The recent predictions from Barclays and Goldman Sachs have investors immediately questioning their strategies next year (read before you act)
It’s the most... wonderful time... of the year...
When Wall Street’s top strategists tell us where they see the stock market heading.
And it's unusually skeptical about 2023. Typically, the average forecast says the S&P 500 will climb by about 10%.
This is in line with historical averages.
But this year's different.
The 'experts' are unusually cautious, with most expecting the S&P to end 2023 lower than where it is today (3,998.84 at the time of writing).
There’s hundreds of pages of research and analysis that come with these forecasts.
But, in summary:
- Most Wall Street firms expect the U.S. economy to go into recession some time next year.
- Many believe forecasts for 2023 earnings have more room to decline, which could mean lots of volatility for stocks in the early part of next year.
- Many expect a drop in inflation and at least some strategists think if economic conditions deteriorate significantly, the Fed may even return to cutting interest rates.
So, generally speaking, a volatile first half to be followed by an easier second half (perhaps resulting in stocks climbing higher).
Below are 5 of these 2023 forecasts for the S&P 500, including highlights from the strategists’ commentary.
They make for interesting reading, but try to take them as nothing more than that.
You and I know that no one knows what will happen next year...
The targets range from 3,675 to 4,500.
The S&P closed on Friday at 4,071, which implies returns between -9.7% and +10.5%.
- Barclays: 3,675 (as of Nov. 21, 2022) “We acknowledge some upside risks to our scenario analysis given post-peak inflation, strong consumer balance sheets and a resilient labor market. However, current multiples are baking in a sharp moderation in inflation and ultimately a soft landing, which we continue to believe is a low probability event.“
- Morgan Stanley: 3,900 (as of Nov. 14) “This leaves us 16% below consensus on '23 EPS in our base case and down 11% from a year-over-year growth standpoint. After what's left of this current tactical rally, we see the S&P 500 discounting the '23 earnings risk sometime in Q123 via a ~3,000-3,300 price trough. We think this occurs in advance of the eventual trough in EPS, which is typical for earnings recessions.“
- UBS: 3,900 (as of Nov. 8) “With UBS economists forecasting a US recession for Q2-Q4 2023, the setup for 2023 is essentially a race between easing inflation and financial conditions versus the coming hit to growth+earnings. History shows that growth and earnings continue to deteriorate into market troughs before financial conditions ease materially.“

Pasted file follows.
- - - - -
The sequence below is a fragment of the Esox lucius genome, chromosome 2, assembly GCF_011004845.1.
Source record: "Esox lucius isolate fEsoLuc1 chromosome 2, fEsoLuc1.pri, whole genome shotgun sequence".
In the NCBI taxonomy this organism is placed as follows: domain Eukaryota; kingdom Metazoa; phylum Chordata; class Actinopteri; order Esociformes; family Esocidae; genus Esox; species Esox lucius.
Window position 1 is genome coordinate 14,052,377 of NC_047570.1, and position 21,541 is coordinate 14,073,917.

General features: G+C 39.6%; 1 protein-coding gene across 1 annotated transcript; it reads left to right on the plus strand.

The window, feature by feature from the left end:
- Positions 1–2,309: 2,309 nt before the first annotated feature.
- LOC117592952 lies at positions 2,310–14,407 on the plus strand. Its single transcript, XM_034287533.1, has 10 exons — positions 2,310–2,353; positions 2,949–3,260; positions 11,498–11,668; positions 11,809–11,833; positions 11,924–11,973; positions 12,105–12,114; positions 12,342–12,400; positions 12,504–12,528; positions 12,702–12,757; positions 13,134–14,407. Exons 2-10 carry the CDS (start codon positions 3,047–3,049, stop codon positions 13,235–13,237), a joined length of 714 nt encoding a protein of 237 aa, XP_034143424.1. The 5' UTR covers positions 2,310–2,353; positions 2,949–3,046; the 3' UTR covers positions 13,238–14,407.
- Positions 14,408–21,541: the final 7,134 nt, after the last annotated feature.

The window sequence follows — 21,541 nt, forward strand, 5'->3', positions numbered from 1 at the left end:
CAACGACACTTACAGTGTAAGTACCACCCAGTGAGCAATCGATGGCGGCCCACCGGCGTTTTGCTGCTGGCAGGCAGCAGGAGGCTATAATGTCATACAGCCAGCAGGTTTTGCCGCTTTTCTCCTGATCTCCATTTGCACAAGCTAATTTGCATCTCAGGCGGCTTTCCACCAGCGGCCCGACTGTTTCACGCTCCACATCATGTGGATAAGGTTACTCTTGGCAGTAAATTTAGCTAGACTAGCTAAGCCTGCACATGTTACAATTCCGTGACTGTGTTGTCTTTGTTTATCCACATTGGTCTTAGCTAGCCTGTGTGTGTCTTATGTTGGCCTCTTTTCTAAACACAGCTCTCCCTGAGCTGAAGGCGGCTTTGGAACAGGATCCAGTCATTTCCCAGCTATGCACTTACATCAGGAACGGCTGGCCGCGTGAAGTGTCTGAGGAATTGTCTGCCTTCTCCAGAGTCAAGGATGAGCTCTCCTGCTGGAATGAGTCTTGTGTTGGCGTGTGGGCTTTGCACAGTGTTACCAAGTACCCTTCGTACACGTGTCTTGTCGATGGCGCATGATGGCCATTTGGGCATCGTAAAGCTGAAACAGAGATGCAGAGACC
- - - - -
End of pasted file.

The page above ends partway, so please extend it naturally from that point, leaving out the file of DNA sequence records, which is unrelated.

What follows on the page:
- Citi: 3,900 (as of Nov. 18) “Implicit in our view is that multiples tend to expand coming out of recessions as EPS in the denominator continues to fall while the market begins pricing in recovery on the other side. Part of this multiple expansion, however, has a rates connection. The monetary policy impulse to lower rates lifts multiples as the economy works its way out of the depths of recession.“
- Goldman Sachs: 4,000 (as of Nov. 21) “The performance of US stocks in 2022 was all about a painful valuation de-rating but the equity story for 2023 will be about the lack of EPS growth. Zero earnings growth will match zero appreciation in the S&P 500.“
There are more I could have included.
The range of forecasts is pretty wide this year.
Different surveys are yielding very different results.
Bloomberg surveyed 17 strategists who had an average forecast of 4,009.
Reuters’ poll of 41 strategists revealed a median forecast of 4,200.
Don’t obsess over these one-year targets.
In fact, it’s best to ignore the markets.
Professional traders analyse the markets.
They ask, “Is it a good time to buy, or should we wait for a better time?”
They use quantitative analysis.
They look at trends.
They chase economic news like a cat on a laser pointer.
But peer-reviewed research says that’s a waste of time.
It's incredibly difficult to predict with any accuracy where the stock market will be in a year.
Apart from the countless number of variables at play, there are also the totally unpredictable developments that occur along the way.
In fact, strategists will often revise their targets as new information comes in.
For most investors, it’s probably wrong to overhaul your entire investment strategy based on a one-year stock market forecast.
Following these targets is fun (and mildly entertaining).
It helps you get a sense of Wall Street’s level of bullishness or bearishness.